My article, What Charles Dickens Can Teach Us About Personal Finance was recently featured on Yahoo Finance. Another title I considered for this article was The Micawber Principle: The Cornerstone of Financial Security.
The inspiration for this article comes from a quote by Wilkins Micawber who is found in the Charles Dickens novel, David Copperfield. Those who are regular readers to our blog will know Dickens characters are our favorites. For the last eight Christmas seasons, David Marotta has taken a different character from A Christmas Carol as the subject of a personal finance lesson.
What I’ve learned after many years in wealth management is highlighted by the Micawber Principle. It is not the paycheck but the margin that determines financial peace and security. David Marotta emphasizes this point when he shares that each individual’s financial future is mostly dependent on actions that are with in his/her control. By moderating your spending in relation to your means, you have margins to achieve or maintain financial security.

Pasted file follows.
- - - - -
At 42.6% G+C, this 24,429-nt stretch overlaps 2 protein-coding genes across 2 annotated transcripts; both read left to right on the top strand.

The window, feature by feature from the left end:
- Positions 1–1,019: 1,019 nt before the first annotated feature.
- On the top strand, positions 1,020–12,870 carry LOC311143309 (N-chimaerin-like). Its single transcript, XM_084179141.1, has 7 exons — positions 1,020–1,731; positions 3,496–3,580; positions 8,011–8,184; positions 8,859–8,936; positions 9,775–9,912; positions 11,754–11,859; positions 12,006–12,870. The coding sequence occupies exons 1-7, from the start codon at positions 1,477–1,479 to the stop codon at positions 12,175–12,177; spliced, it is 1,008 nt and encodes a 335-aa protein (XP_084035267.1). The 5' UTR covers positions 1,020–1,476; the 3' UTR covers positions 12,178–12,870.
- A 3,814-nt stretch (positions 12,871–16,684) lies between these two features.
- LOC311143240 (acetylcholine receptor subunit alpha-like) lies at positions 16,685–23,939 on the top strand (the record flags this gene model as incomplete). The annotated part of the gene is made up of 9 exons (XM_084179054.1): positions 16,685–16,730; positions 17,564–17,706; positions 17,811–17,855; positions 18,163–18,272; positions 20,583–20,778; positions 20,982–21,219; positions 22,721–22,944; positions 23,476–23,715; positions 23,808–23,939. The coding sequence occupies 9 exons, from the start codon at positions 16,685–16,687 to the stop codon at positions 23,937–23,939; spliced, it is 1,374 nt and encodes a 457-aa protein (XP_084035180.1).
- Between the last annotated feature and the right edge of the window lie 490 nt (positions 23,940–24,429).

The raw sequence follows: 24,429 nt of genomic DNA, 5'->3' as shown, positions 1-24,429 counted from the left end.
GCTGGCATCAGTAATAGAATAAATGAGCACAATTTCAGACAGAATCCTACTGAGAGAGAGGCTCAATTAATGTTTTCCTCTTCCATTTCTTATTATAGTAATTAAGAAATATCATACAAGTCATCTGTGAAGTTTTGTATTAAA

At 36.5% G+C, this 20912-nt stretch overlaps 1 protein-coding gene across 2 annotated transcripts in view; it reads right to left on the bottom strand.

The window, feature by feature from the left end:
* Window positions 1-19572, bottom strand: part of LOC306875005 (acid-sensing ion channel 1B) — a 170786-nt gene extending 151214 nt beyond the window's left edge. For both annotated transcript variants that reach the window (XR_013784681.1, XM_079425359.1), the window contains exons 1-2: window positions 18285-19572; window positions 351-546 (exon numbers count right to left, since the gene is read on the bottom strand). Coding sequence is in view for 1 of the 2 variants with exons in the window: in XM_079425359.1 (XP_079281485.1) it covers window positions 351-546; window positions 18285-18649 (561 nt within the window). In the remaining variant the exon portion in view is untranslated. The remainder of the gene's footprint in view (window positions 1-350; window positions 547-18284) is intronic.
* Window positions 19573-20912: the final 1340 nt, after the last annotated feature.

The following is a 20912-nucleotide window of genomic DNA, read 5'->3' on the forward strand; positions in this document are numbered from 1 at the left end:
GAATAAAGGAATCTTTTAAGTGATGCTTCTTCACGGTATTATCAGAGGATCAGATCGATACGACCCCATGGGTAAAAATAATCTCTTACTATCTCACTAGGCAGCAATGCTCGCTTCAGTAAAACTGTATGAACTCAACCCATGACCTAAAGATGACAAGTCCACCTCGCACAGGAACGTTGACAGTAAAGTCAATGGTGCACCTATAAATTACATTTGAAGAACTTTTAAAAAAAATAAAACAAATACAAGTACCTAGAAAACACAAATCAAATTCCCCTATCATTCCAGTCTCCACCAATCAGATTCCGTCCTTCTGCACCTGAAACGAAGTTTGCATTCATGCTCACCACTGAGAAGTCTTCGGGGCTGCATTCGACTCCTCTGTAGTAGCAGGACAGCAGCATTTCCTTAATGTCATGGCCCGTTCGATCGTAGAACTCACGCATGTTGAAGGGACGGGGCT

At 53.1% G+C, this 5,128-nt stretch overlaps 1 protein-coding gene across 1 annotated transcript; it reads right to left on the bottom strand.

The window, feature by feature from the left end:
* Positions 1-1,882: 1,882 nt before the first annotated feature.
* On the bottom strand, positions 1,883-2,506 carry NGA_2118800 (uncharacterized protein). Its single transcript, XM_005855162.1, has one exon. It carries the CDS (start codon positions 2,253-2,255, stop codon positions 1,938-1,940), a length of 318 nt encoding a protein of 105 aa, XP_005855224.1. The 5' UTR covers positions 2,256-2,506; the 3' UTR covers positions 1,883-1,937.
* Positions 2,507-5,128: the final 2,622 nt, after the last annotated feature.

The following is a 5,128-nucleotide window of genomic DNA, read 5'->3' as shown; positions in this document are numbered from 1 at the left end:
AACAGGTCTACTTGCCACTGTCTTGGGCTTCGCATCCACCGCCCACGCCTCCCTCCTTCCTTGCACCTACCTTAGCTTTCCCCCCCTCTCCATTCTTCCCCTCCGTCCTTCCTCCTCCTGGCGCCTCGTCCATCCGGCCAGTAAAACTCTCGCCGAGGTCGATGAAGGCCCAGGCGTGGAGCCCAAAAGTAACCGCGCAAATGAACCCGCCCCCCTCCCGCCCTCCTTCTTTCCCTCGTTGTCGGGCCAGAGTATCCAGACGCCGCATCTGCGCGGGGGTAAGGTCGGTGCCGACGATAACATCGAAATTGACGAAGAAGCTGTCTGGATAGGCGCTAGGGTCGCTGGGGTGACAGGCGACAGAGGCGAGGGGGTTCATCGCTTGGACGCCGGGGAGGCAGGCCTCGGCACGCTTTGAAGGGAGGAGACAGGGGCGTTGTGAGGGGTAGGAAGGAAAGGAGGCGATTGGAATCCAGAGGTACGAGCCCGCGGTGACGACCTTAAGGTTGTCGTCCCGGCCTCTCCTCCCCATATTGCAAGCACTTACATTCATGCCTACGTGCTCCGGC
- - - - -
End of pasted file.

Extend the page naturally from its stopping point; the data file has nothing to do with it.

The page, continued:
Here’s the quote that is the inspiration behind the Micawber Principle:
“Annual income twenty pounds, annual expenditure nineteen pounds nineteen and six, result happiness. Annual income twenty pounds, annual expenditure twenty pounds nought and six, result misery.”
Sure, this is the same old advice about living withing your means. But what makes it unique is the recognition of a micro-thin line between peace and stress. Spend a dollar below your income and you have peace. Spend a penny more than you can afford and the emotional scales have completely tipped.
The Micawber Principle doesn’t just apply to those who are actively earning money. For those clients who are in the draw down mode of retirement, we develop a safe withdrawal rate for distributing money from their portfolio and conservatively assume that this distribution will need to last until age 100. Whether moving towards or actively in retirement, it’s important to have margins in place to ensure financial security.
Continue to the article by clicking here.
Image: Kyd (Joseph Clayton Clarke), via Wikimedia Commons